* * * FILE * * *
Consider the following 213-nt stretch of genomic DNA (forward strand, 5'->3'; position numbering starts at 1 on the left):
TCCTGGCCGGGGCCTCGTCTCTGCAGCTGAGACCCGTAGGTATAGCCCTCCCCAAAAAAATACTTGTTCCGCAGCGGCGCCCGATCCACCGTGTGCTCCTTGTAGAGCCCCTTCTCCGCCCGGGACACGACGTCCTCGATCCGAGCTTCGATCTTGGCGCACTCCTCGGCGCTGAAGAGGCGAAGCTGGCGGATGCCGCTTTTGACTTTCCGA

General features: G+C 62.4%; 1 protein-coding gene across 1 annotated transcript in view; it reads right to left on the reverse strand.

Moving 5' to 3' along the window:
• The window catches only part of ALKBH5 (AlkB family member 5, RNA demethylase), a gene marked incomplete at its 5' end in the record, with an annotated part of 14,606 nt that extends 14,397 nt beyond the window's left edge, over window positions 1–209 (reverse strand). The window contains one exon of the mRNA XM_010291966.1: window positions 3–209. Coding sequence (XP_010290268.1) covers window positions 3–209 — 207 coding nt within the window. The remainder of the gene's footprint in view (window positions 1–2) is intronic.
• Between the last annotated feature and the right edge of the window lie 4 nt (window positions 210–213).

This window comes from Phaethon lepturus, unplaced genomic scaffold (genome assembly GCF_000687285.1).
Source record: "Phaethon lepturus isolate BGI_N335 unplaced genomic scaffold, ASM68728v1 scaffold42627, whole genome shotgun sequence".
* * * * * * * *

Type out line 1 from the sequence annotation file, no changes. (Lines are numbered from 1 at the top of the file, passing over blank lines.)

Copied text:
Consider the following 213-nt stretch of genomic DNA (forward strand, 5'->3'; position numbering starts at 1 on the left):